Friday, August 29, 2014

The Beast and Beauty

After this morning's post about things that go wrong on a boat, Pope says that, to be fair, I need to give equal time to the positives. So here they are. Positives, from a pessimist's perspective.

The solar lantern, though bruised and battered and missing its base, still works great as an anchor light.

Pope got the running lights working while sitting at a dock waiting for diesel. No bolts or nuts were lost overboard (like last time). We only lost 45 minutes waiting for the diesel guy to get to us.

The wind picked up about 4 pm and blew away the biting flies and no-see-ums. What a relief. They were so aggressive they swarmed my water glass (driving out the no-see-ums) and chewed up Pope's legs and feet--a rare phenomenon. But now all is well.

After two tries and numerous untanglings of sheets snd halyard, Pope whipped the colorful spinnaker into fine form. It raised our soeed to 5.1 knots!
Pope practices flying his beautiful kite, a joy to behold.

Last night was blessedly cool at our mooring in Whitemarsh Creek. NO mosquitoes!

The overheating engine cooled down quickly this morning with the addition of more water in the new heat exchanger. We only lost 1/2 hour waiting for it to cool down.

Despite the delays--which only means we will miss happy hour with our friends on S/V Pearl and Chinese carryout for dinner--we'll get to Solomon's Island in plenty of time for nightcaps! 


3 in 12: A New Record?

You've heard me say it before: There's always something going wrong on a boat.

That's my story, and I'm sticking to it.

There was the time Pope sprained his foot leaping off the boat onto.a wet, slippery dock. (Oops, I mean stepping carefully off the boat...)

And those little snafus with the crankshaft when we tried to leave Nassau.
Albert the Bahamas diesel wizard, on board

Water pump in North Myrtle Beach.
Shiny new water pump

Sandbars in Georgia and Pipe Creek, Bahamas.
Towboat US to the rescue; the marine equivalent to AAA

Lost cap that holds the oar in the oarlock on the dinghy. Straps and fabrics disintegrated by sun.

I could go on. But you get my drift. (Pun intended.)

This time, I think we should get a prize: 3 times in 12 hours. Auto pilot cranking and groaning from possible stripped gears, running lights shorted out,  overheated engine from lack of water circulating in heat exchanger.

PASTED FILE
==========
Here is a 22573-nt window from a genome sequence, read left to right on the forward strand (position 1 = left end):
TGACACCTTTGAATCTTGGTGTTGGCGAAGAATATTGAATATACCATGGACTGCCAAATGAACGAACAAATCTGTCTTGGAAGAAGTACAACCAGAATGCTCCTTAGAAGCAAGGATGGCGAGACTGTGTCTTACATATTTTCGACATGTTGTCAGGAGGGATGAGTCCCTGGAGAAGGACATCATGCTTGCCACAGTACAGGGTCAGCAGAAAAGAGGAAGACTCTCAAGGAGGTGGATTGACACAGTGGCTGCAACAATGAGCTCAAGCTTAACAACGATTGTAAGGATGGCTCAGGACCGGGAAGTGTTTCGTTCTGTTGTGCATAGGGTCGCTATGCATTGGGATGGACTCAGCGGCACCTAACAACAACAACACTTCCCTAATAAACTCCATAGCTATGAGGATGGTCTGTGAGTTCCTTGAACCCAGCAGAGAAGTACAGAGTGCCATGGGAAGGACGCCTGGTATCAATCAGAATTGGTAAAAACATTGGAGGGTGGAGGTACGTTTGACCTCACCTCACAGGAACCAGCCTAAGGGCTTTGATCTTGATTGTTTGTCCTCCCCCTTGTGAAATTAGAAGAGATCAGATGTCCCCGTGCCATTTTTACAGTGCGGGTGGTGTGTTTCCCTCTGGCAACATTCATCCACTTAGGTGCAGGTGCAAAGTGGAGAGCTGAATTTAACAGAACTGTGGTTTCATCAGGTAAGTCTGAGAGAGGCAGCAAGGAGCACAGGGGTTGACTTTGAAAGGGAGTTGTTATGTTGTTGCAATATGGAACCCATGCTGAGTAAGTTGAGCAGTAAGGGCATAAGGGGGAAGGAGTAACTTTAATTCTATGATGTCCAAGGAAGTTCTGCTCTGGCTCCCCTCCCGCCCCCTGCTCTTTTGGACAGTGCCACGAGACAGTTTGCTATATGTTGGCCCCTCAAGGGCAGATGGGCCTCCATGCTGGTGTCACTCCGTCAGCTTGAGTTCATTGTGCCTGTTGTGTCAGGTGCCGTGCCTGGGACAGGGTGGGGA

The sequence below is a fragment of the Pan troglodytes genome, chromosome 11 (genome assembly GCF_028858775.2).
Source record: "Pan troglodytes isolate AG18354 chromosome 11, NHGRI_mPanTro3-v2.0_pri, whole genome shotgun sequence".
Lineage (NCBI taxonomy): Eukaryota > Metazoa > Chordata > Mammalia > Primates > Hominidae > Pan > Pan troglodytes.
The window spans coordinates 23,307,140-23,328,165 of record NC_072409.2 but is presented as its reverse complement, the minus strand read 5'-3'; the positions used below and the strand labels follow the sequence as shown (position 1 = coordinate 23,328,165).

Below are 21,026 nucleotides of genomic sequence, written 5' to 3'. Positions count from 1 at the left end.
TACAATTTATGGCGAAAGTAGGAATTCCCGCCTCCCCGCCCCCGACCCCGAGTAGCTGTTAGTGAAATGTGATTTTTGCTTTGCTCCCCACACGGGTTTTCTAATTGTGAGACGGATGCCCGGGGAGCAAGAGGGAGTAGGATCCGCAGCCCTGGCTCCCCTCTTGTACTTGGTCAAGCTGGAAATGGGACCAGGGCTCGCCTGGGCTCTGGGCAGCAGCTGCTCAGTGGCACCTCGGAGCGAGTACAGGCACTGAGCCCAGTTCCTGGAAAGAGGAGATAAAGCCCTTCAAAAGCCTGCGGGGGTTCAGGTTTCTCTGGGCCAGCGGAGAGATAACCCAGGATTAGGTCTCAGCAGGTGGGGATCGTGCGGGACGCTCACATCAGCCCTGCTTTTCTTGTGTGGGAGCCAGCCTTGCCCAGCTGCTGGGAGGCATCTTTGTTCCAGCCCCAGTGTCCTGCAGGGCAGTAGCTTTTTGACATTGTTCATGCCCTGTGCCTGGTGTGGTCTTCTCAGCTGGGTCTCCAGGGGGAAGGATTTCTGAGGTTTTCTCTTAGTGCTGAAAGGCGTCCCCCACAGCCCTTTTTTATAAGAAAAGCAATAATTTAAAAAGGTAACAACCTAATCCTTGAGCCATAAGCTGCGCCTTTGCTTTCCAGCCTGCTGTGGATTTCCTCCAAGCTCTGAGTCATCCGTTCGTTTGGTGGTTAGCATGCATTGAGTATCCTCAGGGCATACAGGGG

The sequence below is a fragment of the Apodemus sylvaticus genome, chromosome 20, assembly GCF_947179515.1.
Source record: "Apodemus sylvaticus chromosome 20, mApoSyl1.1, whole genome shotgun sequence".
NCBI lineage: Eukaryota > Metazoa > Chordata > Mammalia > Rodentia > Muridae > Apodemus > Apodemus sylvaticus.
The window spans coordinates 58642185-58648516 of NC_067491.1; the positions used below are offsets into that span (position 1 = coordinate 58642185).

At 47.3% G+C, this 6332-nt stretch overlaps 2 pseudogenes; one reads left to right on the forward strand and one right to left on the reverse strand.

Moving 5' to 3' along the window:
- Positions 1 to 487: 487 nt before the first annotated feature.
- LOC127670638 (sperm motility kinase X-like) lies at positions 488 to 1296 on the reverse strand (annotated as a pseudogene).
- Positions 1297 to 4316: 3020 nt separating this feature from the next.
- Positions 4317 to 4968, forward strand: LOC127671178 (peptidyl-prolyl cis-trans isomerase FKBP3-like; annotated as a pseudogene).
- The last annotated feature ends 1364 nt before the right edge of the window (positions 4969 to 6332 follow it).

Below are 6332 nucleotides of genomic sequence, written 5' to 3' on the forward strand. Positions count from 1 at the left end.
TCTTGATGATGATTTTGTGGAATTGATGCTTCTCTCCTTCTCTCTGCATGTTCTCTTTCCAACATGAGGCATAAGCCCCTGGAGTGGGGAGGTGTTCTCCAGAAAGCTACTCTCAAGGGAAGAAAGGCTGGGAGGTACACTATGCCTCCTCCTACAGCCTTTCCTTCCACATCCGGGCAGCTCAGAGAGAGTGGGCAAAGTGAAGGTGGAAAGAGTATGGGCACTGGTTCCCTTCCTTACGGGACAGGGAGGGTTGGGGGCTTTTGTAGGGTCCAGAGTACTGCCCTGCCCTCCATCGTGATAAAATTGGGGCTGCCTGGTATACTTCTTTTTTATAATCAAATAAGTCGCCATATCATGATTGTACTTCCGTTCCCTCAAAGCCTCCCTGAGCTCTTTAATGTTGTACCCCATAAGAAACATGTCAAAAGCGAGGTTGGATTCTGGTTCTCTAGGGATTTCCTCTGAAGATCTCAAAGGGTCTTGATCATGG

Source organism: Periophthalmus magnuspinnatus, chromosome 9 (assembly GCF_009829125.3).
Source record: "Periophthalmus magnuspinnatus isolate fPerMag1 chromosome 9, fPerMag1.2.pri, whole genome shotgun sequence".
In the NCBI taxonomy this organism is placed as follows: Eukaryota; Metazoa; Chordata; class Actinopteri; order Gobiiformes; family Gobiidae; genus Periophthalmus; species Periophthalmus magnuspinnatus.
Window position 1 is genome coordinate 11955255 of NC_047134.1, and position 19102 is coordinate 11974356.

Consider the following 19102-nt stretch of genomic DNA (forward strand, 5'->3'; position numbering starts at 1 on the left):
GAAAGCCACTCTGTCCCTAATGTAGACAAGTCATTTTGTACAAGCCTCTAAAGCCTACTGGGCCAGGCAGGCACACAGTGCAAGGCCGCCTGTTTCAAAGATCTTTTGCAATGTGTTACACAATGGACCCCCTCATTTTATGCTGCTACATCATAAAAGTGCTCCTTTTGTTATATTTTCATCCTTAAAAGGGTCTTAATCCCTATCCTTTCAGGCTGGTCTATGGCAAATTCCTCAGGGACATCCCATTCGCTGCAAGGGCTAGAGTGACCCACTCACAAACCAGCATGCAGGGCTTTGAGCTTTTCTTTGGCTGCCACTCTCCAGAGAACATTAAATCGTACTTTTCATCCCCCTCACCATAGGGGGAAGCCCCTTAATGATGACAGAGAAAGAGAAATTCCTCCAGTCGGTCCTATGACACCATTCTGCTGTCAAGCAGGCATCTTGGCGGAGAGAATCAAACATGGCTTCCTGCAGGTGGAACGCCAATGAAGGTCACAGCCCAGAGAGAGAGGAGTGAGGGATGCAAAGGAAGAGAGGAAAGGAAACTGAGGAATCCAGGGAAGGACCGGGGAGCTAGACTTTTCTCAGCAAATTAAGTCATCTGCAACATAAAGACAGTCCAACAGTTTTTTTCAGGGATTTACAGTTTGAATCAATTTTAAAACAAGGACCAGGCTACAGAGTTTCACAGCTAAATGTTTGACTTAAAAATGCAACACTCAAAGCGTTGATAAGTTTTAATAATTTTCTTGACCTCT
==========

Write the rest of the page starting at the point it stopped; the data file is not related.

What's next on our marine adventure? What records will be break? We left our mooring at 8 am sharp. It's now 10:15, and we're waiting for diesel at a fuel dock. We have a 10-hour trip to Solomon's Island, and we have 10 hours of daylight.

Stay tuned for thenext 12. 

Thursday, August 21, 2014

Glory of Sea and Sky

As much as I enjoy activities in DC--this week: yoga class, gym, Shakespeare play--there is no comparison with a day on a boat in the visual sense.

I walk out of the house to fast-food trash on the sidewalk, broken car windows in the street, delivery trucks, street signs, homeless bodies on stoops of retail shops.

In contrast, last night at Galesville, where Pope races sailboats on Chesapeake Bay, I was treated to these glorious spectacles:

Maybe I should take up photography! In addition to guitar, harmonica, French, fitness, housework, theatre, museums, sewing, cooking, writing ..........

Copyright on all photos: Amber Jones, 2014. Cannot be reproduced without permission. To be published in my next coffee-table tome!

Monday, August 18, 2014

The Incredibly Boring Routiness of Life on Land

If I'm not sailing, how can I blog? Would you like to hear about our ongoing problems with Comcast (the cable company)? 

The discovery of a photo of my great-grandfather? 

My learning a second cajun song?

A thrill a minute. I know.

How about the giant 9-foot inflatable dinghy in the living room???!!!
(Sorry, we already deflated it before I got a picture...)